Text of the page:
Jul 29, 2014
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Recent Police Department Moves Mark End of Current Restructuring Plan

Chief says department is again staffed to an adequate level

Recent Police Department Moves Mark End of Current Restructuring Plan Recent Police Department Moves Mark End of Current Restructuring Plan

Months after working with the to implement a restructuring plan, staffing at Manchester's police department has returned to an acceptable level, said officials at a Tuesday morning promotion and new hire ceremony.

With the addition of two new hires on Jan. 30, eight officers have been hired over the last five months, Chief of Police Brian Klimakowski said. The department also filled supervisor positions that were vacated by  by promoting officers Salvatore Ventri and Vincent Manco to sergeant and lieutenant, respectively. 

"We've re-established the police department to where it should be," Klimakowski said. "I think that we put together a good plan. We put together a blueprint of where we wanted to head, and I think today is the end of this portion of where we're at."

In July, the department had 61 officers; even with retirements, that number now has risen to 64. 

"This has been the fastest year in my life," said Mayor Michael Fressola, who worked with Klimakowski and other township administrators to restructure the police department. "I'm just so pleased to do what we've done today."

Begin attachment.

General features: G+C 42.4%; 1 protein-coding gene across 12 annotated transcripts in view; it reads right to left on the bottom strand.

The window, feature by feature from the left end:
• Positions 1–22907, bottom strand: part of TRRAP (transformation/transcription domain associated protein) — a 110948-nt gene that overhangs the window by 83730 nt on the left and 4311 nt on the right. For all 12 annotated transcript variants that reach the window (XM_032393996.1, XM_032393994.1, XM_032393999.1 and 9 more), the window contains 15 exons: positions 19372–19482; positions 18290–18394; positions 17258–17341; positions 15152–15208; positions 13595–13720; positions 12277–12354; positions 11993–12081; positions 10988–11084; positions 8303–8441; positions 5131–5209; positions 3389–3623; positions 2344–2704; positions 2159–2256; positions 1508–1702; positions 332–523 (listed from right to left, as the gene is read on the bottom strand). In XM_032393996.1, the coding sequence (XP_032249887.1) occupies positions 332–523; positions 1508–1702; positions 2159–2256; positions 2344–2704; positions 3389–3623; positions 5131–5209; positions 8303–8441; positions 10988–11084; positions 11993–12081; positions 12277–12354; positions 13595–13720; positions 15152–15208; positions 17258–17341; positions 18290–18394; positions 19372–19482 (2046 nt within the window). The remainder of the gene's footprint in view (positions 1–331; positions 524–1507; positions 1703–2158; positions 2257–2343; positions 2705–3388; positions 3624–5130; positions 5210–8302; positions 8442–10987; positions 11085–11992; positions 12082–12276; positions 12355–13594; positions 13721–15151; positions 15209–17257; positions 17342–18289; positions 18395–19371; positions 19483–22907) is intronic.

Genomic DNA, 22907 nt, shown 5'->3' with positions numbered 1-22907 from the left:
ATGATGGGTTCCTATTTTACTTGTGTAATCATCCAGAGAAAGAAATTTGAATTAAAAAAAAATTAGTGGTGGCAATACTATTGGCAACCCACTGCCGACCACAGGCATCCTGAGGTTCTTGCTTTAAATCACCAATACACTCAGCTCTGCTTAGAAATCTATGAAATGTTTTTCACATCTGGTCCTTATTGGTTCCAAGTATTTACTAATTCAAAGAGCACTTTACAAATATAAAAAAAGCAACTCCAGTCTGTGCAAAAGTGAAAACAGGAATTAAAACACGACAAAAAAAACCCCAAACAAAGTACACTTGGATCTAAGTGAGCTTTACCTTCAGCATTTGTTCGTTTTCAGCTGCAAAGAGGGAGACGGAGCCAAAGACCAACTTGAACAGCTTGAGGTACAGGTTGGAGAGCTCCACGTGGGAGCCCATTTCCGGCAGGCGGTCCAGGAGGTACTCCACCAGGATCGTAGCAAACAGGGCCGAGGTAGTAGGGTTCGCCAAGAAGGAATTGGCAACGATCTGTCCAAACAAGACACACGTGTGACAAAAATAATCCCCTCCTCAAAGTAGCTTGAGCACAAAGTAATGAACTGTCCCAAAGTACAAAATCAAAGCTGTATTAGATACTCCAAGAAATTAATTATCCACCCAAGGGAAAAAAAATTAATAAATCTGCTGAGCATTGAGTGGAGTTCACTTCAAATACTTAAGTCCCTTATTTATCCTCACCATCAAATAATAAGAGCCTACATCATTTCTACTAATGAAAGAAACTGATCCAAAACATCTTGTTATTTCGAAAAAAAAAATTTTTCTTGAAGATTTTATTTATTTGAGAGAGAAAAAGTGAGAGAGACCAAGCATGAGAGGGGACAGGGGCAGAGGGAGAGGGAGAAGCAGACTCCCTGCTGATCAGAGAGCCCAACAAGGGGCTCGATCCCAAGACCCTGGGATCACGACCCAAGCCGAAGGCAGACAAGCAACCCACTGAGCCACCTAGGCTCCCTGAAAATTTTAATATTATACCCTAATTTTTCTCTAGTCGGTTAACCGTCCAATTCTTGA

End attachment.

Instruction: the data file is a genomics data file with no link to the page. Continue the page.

The chief said that plans made last year have helped to provide the framework for increasing force numbers, even as finances have made hiring and promoting officers a challenge for Manchester over the past few years. With the help of concessions by PBA Local 246 the  to allow for rebuilding and in 2012 has reduced its salaries and wages budget by $125,000 from the previous year.

"We've done so much stuff in such a short amount of time," said Klimakowski, who who became chief on Feb. 1, 2011. In his 25 year career with Manchester's police department, Klimakowski said that he had never seen as few officers as in the past year. Without pay restructuring, the department could now have 57 officers. 

"Those cost savings will hopefully enable us to get more people and bolster those numbers back to where they should be," the chief said in July. "We should be able to bring back more than we originally anticipated."

In 2008, the department reached its staffing peak with 68 officers. It is possible that more part-time officers may be hired this year, Klimakowski said. 

The chief said that the current group of employees working at the department is "a really cohesive, good staff that are a bunch of hard workers."

"We're going to make a lot of positive change in the department," he said. "I think this is truly the first time when all of the pieces of the puzzle are working together and we're going to make tremendous progress over the next couple of years."

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